Safety legislation to support mine workers in Qld
New Queensland laws will see greater penalties imposed on mine operators who do not keep their workers safe.
The legislation will offer civil penalties of up to $126,150 if mining companies fail to meet their safety obligations.
In addition, under the changes to the Coal Mining Safety and Health Act 1999 and the Mining and Quarrying Safety and Health Act 1999, the mines inspectorate will have more powers to take direct action.
The Mines Legislation (Resources Safety) Amendment Bill proposes new powers for the chief executive to suspend or cancel individuals’ statutory certificates of competency and cite senior executive notices if they fail to meet their safety and health obligations.
This means that those officers would not be able to occupy statutory positions at Queensland mine sites. It also adds to the mines inspectorate’s current powers to audit or prosecute an operator or shut down a mine.
“This Bill is needed to ensure mine workers are supported by legislation that is effective and contemporary,” said Natural Resources and Mines Minister Dr Anthony Lynham.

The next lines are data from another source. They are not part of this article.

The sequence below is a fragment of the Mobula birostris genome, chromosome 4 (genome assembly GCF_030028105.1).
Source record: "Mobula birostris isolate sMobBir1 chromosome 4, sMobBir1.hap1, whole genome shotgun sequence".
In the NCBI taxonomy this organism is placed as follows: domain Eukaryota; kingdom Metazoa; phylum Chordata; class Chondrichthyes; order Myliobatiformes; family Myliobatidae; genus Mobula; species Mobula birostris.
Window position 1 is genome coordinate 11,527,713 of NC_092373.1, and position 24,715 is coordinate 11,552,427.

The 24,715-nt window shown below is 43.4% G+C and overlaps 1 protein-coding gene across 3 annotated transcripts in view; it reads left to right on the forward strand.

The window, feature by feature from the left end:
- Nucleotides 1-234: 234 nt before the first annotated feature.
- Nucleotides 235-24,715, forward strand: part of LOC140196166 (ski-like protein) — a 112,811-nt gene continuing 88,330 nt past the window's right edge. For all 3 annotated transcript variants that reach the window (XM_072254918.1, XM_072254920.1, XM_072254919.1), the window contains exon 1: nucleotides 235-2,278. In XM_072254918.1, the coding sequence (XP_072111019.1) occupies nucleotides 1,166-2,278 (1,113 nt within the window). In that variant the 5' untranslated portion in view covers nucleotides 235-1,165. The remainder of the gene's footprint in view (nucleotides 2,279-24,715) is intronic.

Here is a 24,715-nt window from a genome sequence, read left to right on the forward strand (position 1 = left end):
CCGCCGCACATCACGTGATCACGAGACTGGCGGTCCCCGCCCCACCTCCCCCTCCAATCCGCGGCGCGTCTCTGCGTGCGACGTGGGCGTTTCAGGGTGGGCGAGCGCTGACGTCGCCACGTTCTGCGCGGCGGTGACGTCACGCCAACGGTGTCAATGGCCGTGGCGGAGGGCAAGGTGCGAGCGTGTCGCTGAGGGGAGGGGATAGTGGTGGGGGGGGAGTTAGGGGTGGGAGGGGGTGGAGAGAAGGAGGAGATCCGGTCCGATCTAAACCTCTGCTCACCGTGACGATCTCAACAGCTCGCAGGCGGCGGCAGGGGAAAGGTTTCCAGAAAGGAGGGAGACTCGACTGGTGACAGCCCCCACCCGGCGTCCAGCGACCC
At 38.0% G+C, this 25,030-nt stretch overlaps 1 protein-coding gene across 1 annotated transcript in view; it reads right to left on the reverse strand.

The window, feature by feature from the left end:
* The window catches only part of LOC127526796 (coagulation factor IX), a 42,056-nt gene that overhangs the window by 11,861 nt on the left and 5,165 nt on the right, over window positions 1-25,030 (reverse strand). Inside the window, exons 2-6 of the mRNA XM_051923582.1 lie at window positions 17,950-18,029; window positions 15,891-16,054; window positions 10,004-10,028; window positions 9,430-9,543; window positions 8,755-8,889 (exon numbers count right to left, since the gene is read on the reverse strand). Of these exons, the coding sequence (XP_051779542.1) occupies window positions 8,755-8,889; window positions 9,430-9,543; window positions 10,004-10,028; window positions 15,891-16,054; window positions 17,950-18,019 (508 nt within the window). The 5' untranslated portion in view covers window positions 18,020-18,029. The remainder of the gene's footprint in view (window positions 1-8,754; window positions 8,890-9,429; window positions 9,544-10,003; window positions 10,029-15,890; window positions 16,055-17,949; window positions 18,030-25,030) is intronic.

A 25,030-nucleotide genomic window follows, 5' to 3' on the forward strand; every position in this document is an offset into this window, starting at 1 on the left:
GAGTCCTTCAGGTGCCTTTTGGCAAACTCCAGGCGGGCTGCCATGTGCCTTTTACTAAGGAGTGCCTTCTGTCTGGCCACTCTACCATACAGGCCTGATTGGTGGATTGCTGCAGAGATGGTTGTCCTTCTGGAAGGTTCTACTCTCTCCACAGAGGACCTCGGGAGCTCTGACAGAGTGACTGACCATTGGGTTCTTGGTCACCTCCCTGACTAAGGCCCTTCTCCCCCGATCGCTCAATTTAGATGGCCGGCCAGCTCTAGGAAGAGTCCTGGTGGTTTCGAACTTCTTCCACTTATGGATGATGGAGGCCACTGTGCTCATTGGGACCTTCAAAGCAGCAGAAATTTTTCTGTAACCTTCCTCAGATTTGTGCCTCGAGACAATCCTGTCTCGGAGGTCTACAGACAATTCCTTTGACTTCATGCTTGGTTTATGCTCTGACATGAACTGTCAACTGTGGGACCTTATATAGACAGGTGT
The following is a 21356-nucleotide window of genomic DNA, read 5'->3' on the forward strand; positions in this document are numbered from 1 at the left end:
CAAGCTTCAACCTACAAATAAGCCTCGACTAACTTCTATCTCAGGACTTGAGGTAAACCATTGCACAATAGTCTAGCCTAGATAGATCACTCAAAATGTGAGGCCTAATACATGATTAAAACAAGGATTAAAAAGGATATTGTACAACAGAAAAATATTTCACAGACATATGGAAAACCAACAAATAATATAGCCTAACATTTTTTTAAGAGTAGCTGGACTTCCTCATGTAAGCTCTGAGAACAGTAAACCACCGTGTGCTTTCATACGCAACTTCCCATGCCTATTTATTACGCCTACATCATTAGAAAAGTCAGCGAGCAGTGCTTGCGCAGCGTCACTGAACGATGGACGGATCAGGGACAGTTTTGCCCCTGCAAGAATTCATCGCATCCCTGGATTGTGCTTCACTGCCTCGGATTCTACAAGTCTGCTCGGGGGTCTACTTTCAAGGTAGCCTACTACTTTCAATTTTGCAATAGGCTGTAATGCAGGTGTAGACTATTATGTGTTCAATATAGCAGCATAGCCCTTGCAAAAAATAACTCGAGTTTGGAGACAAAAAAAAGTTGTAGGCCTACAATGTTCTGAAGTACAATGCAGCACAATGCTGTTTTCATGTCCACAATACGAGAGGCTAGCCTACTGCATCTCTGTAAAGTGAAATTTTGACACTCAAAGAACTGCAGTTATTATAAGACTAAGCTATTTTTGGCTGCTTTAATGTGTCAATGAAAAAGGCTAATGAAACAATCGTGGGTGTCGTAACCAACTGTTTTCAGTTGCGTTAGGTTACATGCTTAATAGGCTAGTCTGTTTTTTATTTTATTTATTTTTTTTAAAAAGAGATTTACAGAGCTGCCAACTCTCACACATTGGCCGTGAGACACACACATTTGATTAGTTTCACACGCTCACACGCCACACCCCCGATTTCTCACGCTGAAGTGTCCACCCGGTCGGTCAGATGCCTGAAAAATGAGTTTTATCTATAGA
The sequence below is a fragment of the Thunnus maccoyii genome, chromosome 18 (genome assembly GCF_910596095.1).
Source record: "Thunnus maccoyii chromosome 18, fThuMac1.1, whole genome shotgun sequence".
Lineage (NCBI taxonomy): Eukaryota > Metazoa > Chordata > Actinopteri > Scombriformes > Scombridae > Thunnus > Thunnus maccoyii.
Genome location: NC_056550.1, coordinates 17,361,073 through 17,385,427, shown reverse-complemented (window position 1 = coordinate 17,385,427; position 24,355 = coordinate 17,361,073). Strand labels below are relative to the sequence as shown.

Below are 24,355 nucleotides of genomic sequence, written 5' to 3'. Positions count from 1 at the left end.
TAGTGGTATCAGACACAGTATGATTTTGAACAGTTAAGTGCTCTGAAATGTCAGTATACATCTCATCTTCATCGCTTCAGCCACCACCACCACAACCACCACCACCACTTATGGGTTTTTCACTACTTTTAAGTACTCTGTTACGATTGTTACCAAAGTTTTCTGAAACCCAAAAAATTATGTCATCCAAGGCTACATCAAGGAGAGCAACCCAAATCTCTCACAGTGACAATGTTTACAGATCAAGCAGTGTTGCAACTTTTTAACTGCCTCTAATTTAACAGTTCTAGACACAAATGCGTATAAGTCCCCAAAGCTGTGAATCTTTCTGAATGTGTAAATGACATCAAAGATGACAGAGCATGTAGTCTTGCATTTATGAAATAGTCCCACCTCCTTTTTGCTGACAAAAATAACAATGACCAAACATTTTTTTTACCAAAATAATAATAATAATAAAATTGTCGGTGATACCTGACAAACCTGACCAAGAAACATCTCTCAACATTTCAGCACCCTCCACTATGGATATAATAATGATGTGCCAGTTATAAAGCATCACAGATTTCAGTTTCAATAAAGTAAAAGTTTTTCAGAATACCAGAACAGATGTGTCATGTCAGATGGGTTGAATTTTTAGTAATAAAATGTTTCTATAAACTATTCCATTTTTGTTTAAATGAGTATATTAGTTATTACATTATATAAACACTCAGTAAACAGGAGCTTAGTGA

“Every worker has the right to go to work expecting to go home safely to their family at the end of the day and this must hold true for workers in Queensland mines.”
The Bill also proposes:
- higher levels of competency for the statutory position of ventilation officer at underground coalmines;
- new requirements for ventilation officers at underground mineral mines;
- ongoing statutory certificates to maintain high standards of professional competence throughout their careers;
- upgrades to safety and health at mines with 11 or fewer workers;
- better protection for contract mine workers.
“Coal workers’ pneumoconiosis is a timely reminder that there is no place for complacency in worker safety and health,” Lynham said.
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